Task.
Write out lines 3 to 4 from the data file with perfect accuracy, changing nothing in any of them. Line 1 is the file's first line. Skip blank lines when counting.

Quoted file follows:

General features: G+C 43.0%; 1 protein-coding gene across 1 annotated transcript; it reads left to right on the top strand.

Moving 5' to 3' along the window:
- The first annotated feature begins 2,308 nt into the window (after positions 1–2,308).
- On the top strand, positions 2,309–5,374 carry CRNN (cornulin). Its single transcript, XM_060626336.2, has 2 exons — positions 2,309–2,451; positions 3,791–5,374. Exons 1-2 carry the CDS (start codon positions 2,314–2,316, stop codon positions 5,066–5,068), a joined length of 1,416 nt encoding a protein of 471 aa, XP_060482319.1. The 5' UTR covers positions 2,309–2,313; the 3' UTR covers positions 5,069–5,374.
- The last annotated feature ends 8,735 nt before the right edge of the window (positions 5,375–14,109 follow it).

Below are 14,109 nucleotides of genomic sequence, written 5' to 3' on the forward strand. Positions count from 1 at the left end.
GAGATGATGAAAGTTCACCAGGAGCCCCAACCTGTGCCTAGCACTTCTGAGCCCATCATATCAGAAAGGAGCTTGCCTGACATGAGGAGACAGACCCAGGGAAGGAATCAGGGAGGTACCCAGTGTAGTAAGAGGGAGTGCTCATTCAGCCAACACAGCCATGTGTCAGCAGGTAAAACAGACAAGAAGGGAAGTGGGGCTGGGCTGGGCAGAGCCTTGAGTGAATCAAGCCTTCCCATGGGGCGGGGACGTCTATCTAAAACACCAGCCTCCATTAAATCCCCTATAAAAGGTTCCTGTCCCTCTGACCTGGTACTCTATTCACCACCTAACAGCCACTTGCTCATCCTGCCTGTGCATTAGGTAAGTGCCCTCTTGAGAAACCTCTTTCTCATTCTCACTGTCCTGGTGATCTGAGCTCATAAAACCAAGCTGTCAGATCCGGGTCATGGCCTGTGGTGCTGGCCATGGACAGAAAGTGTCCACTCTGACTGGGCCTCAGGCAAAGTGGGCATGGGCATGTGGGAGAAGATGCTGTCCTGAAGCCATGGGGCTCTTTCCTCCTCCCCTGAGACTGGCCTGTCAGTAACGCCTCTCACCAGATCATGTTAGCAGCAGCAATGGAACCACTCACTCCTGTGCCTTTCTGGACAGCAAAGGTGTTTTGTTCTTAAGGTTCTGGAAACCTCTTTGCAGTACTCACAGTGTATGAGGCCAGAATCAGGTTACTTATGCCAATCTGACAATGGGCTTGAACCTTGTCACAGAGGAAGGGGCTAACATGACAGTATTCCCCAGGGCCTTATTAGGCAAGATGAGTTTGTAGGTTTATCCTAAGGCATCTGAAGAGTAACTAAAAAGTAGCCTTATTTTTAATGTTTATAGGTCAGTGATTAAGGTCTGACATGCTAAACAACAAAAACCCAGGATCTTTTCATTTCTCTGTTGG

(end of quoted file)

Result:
- The first annotated feature begins 2,308 nt into the window (after positions 1–2,308).
- On the top strand, positions 2,309–5,374 carry CRNN (cornulin). Its single transcript, XM_060626336.2, has 2 exons — positions 2,309–2,451; positions 3,791–5,374. Exons 1-2 carry the CDS (start codon positions 2,314–2,316, stop codon positions 5,066–5,068), a joined length of 1,416 nt encoding a protein of 471 aa, XP_060482319.1. The 5' UTR covers positions 2,309–2,313; the 3' UTR covers positions 5,069–5,374.